The history teacher’s monotonous voice sounded like television static. It had drilled my ears for forty-five minutes. I was in a trance and I was sure I wouldn’t recover.
I couldn't thank my stars enough, for the school bell rang loud and clear, marking the end of the day. I shook my sleepy self and decided to get out of the classroom. I walked towards the quadrangle.
‘Happy Holi, and happy holidays, N!’ said A.
It was the last day of school and the summer holidays were set to begin.
I turned to wish him but was startled. He applied a rough, cool powder onto my face. It smelled like the earth. Ah, Holi, the festival of colours. I frowned, took a bit of it from my cheek and smeared it back on his face and clothes thinking that was what I was supposed to do. He greeted me with more powder on my clothes and face. His hands nearly choked me.
‘Gosh, stop, stop, let me breathe…’ I said, clutching his shirt and gasping for breath. Little did he know that this was one of my tactics to trap him.
I was planning my act when he cut right in with his question.
‘N, what colour do you want me to apply? Red, green, pink or yellow?’
‘What?’ I exclaimed, without a thought. ‘Yellow perhaps?’ Another rough smear on my face — was it turmeric? I wanted to sneeze. By the time I readied myself for the next round, A had left. Making the most of this chance I decided to head to the playground where we usually dumped our bags on last days like these while we waited for the school bus to take us home.
People ran helter-skelter and I tried to squeeze my way through the mad crowd that was perhaps, think about their holidays more than they were welcoming spring. To my right somewhere, a water gun splashed. I felt a sharp cold dash of water on my neck. It was the water gun. Some of it went into my mouth. It tasted...rusty? Ugh. But I was determined to have some fun. My cousins had bragged so much about Holi.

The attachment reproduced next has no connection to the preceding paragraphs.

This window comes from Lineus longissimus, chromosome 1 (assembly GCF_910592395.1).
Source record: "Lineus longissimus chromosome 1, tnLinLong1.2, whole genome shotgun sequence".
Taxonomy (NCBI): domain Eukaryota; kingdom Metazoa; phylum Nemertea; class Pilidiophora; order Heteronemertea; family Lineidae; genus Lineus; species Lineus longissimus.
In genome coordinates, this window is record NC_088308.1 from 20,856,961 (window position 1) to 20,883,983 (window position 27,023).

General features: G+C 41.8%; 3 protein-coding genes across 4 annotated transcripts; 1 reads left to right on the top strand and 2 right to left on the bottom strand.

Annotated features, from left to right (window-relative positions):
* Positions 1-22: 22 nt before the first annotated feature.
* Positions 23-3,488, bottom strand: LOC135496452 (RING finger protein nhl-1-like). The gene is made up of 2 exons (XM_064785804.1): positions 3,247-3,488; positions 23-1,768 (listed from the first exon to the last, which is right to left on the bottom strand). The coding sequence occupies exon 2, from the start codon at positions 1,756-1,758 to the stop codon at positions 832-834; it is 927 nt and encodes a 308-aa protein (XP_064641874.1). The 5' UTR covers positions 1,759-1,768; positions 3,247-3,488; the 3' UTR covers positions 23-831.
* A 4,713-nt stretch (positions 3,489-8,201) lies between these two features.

I decided to join the fun. I dumped my school bag onto the pile of other bags. I borrowed some powder from A. I went about smearing it on people I’d never interacted with before. I laughed when I succeeded in foxing someone with the colour, I cried as some of it went into my eyes, sulked when it was sprayed on me and squealed in excitement when everyone laughed. I was truly having fun. I came back home dripping colours. I stank like a wet dog— I was jubilant.
It was my first Holi.
Today, years later, as I reminisce those times, I can’t help but realise that this year will be yet another first. I can now see — the people, the celebration, the fun and most importantly, the way the colours fly about making everyone happy.
Thank you stranger. I seem to like your eyes. It's a good product. Sigh(t).
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